To pause is not foreign to most of us. The phrase “sleep on it” is a form of pausing. It means do nothing and be open until a later time.
I first learned about this pause when as a child I was told by my mother to count to ten so as not to morph into a full blown temper tantrum. As I remember, most of the time I counted to 10 as though it was part of the tantrum – not exactly the nervous system calming pause that Alexander indended!
When F.M. Alexander first ran into problems with his voice, he might have given up, thinking, as his doctors suggested, that he needed to stop speaking altogether to avoid hoarseness. Instead, he observed himself speaking while surrounded by mirrors. It wasn’t long before he discovered that just before he began to speak, he tipped his head back, causing a downward compression in his neck and the rest of his spine.
He learned that in stillness he could reorganize himself in a way that enabled expansion and spinal lengthening. While this was an important revelation, he could not stop his compressive habit after giving himself the cue to speak – an activity requiring movement that translated into a familiar, yet harmful response.
What followed was years of observation and frustration. The key to his stopping his habit finally came in the form of ‘doing nothing’ which became a core principle of the Alexander Technique. He called it inhibition, or more simply ‘to pause’.
When we ‘refresh’ our Inbox, we are inviting new email messages to appear. Similarly, when we refresh our kinesthetic systems by pausing, we are doing the same thing – letting the old habits dissipate, leaving the door open for new messages to stimulate our nervous system.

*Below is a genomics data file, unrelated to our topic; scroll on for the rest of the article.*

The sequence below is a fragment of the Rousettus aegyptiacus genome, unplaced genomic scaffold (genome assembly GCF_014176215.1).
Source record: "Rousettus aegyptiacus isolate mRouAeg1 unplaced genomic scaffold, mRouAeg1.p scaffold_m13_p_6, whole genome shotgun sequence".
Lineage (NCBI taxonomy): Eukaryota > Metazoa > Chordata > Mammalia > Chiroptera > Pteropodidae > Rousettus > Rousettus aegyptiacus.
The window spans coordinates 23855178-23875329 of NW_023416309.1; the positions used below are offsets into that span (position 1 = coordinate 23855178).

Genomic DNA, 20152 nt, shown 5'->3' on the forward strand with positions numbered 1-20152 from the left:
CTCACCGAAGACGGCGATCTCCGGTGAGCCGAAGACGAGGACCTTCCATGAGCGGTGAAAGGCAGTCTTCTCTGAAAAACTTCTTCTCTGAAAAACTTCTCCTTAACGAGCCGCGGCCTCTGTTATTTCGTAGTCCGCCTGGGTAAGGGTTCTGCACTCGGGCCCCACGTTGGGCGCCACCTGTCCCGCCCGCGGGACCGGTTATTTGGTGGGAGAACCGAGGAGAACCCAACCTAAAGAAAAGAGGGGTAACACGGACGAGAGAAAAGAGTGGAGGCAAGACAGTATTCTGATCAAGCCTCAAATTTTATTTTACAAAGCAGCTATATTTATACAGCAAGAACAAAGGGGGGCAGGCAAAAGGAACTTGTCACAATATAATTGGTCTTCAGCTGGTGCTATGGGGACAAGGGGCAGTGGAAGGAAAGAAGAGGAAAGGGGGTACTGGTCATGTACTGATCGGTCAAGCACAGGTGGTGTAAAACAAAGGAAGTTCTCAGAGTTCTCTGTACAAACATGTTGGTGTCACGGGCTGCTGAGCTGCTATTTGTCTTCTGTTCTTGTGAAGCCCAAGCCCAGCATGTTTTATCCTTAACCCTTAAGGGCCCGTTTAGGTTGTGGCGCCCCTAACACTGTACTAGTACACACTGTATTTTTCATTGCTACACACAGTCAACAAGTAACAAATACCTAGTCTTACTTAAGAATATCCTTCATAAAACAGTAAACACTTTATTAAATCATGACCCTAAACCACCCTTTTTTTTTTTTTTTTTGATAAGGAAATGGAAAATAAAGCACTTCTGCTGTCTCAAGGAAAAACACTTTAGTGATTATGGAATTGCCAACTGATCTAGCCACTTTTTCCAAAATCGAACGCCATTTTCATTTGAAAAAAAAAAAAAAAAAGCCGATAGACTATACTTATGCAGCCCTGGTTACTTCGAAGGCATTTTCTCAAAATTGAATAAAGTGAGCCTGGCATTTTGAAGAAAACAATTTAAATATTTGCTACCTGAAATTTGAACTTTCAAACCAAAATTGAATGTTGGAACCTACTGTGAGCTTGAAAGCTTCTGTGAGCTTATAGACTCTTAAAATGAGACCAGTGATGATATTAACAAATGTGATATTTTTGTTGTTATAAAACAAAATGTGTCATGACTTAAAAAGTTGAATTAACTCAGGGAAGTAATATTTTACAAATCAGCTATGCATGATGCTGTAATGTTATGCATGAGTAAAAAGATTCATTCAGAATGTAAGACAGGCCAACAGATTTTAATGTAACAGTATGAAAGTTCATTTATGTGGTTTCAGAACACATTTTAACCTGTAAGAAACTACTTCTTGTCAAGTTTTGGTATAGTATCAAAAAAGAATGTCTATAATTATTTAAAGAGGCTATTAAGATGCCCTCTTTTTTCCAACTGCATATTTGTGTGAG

But somehow the idea became imbedded into my unconscious and I referenced it during the first part of my training. What I learned though, was that it is possible to pause and stiffen, tensing unnecessarily.
The pause that Alexander wrote about is different, it is the stopping of the energy going down the wrong pathways (as in compressing), requiring a form of ‘non doing’, or being quiet with oneself.
With that space opened up, something new can happen; something more expansive and in accordance with how we are anatomically designed to move. The Alexander Technique is a rich source of self-care education combined with gentle touch designed to spot habits and to change our relationship to them.
The next time something or someone stimulates you to become anxious, angry or tense, pause, and release the grip of your neck muscles and notice what that does to your mood, your level of tension and your breathing.
As we wish for more freedom, expansiveness, and lightness in our body, can pausing be the thing we need to do first?
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